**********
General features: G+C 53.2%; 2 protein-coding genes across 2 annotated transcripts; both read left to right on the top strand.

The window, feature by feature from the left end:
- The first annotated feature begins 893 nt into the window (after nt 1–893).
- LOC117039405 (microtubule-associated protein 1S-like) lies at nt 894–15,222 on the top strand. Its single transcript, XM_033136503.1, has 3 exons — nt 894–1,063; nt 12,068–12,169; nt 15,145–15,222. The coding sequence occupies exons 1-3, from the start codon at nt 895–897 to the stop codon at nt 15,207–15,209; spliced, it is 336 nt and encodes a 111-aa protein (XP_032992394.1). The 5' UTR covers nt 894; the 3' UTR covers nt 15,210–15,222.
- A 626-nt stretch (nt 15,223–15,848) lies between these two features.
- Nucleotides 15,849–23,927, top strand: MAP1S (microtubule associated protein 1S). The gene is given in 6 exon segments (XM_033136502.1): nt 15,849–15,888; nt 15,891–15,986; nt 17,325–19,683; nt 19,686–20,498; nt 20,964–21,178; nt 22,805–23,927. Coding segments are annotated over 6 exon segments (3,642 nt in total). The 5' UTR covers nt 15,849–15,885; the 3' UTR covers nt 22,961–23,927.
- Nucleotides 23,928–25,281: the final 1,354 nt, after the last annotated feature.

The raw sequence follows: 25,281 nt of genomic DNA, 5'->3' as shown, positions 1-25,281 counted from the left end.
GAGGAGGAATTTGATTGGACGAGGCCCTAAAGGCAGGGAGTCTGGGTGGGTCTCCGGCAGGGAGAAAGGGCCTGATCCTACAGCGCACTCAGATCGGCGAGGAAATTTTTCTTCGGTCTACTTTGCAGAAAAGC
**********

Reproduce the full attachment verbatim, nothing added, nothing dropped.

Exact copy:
General features: G+C 53.2%; 2 protein-coding genes across 2 annotated transcripts; both read left to right on the top strand.

The window, feature by feature from the left end:
- The first annotated feature begins 893 nt into the window (after nt 1–893).
- LOC117039405 (microtubule-associated protein 1S-like) lies at nt 894–15,222 on the top strand. Its single transcript, XM_033136503.1, has 3 exons — nt 894–1,063; nt 12,068–12,169; nt 15,145–15,222. The coding sequence occupies exons 1-3, from the start codon at nt 895–897 to the stop codon at nt 15,207–15,209; spliced, it is 336 nt and encodes a 111-aa protein (XP_032992394.1). The 5' UTR covers nt 894; the 3' UTR covers nt 15,210–15,222.
- A 626-nt stretch (nt 15,223–15,848) lies between these two features.
- Nucleotides 15,849–23,927, top strand: MAP1S (microtubule associated protein 1S). The gene is given in 6 exon segments (XM_033136502.1): nt 15,849–15,888; nt 15,891–15,986; nt 17,325–19,683; nt 19,686–20,498; nt 20,964–21,178; nt 22,805–23,927. Coding segments are annotated over 6 exon segments (3,642 nt in total). The 5' UTR covers nt 15,849–15,885; the 3' UTR covers nt 22,961–23,927.
- Nucleotides 23,928–25,281: the final 1,354 nt, after the last annotated feature.

The raw sequence follows: 25,281 nt of genomic DNA, 5'->3' as shown, positions 1-25,281 counted from the left end.
GAGGAGGAATTTGATTGGACGAGGCCCTAAAGGCAGGGAGTCTGGGTGGGTCTCCGGCAGGGAGAAAGGGCCTGATCCTACAGCGCACTCAGATCGGCGAGGAAATTTTTCTTCGGTCTACTTTGCAGAAAAGC